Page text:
A decade after the release of her most politically outspoken album, a reinvigorated Tori Amos once again takes aim at the state of the world on her 15th album, Native Invader. One of Amos' tightest and most digestible efforts, it's a standout in her late-era catalog, featuring instant classics like the epic "Reindeer King" and the surprising thrill "Up the Creek." Much like spiritual sisters American Doll Posse and Scarlet's Walk, Native Invader was influenced by political turmoil on American soil; this time, following the outcome of the 2016 presidential election. However, instead of directing her barbs at an obvious target like she did on "Yo George," she veers her attention toward nature and the land. On the smoky "Broken Arrow," Amos is defiant and persistent, calling out the elected in Washington by asking "Are we emancipators or oppressors/Of Lady Liberty?" before warning that "we the people...will be watching over you." On the urgent, onomatopoeic "Bang," she conjures the elements in a pro-immigrant proclamation that reminds listeners that -- no matter which country they're from -- we're all "molecular machines" made of the same star stuff. At the dramatic close, Amos runs through a list of elements in an updated "Datura" of the periodic table. It's a wild and inspired moment sure to please fans of the singer's eccentricities. The undulating "Bats" invokes mythical water beings to help "fight to save the fate of our waves," while "Benjamin" holds nothing back, branding the fossil fuel industry and "the men on the hill" as "those pimps in Washington...selling the rape of America." When Amos steps aside from the sociopolitical, she returns listeners to another kind of turmoil: relationship drama. Like on Unrepentant Geraldines and Abnormally Attracted to Sin, Amos' marriage to husband Mark Hawley is examined in raw detail on songs like "Wings," "Breakaway," and "Chocolate Song," where she laments "we used to be happy." Hawley's guitar also plays an important role on the album -- like on American Doll Posse -- whether it's the wah-wah on "Broken Arrow" or the sprawling solo on the yearning "Wildwood." Romantic heartbreak aside, the most devastating personal moment arrives on "Mary's Eyes," about Amos' mother, who was left unable to communicate after a stroke. After singing so many songs about saving Mother Nature, in the end, she simply wants to save her own. It's a heartbreaking plea that expands on the sentiments from "The Beekeeper" and closes the album on a somber note. Native Invader stands tall with its own vital voice and energy, alluding to beloved touchstones from throughout Amos' oeuvre while remaining fully of its time.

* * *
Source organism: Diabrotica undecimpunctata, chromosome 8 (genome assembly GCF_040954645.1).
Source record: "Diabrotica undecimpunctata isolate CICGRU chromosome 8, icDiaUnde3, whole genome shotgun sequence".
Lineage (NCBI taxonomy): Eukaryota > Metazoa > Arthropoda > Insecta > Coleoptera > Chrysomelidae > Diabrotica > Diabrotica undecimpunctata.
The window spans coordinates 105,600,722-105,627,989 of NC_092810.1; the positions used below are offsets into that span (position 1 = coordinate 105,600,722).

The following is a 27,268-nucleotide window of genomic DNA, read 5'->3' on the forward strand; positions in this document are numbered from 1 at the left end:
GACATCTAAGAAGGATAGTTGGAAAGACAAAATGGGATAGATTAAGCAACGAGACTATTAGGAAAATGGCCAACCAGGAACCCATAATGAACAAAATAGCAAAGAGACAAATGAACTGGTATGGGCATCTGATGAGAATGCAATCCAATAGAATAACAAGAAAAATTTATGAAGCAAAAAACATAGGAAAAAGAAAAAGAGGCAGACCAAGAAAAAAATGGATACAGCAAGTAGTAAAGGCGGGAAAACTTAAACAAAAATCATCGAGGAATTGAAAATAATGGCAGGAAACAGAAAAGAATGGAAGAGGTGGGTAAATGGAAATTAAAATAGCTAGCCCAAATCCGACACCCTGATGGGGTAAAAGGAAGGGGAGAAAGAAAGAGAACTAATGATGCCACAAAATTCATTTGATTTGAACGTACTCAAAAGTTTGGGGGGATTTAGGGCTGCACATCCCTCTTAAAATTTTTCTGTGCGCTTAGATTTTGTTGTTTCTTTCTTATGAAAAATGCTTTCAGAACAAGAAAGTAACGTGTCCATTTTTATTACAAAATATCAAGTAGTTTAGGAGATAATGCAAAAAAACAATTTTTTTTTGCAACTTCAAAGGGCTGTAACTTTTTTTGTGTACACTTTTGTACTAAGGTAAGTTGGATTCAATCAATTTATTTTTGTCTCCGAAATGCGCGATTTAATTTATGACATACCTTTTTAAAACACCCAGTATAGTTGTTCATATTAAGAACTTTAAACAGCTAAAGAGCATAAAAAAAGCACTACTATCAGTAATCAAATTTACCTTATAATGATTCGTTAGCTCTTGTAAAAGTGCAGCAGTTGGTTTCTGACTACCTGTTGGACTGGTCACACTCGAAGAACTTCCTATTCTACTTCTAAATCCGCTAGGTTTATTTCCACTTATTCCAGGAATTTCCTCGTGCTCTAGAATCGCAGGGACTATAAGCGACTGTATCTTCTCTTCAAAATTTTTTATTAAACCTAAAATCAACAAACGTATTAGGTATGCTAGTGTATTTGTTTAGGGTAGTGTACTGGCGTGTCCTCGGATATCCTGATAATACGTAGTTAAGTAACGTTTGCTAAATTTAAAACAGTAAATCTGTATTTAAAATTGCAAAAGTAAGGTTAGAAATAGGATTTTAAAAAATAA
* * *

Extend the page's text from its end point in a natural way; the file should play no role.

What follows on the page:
Native Invader Review
by Neil Z. Yeung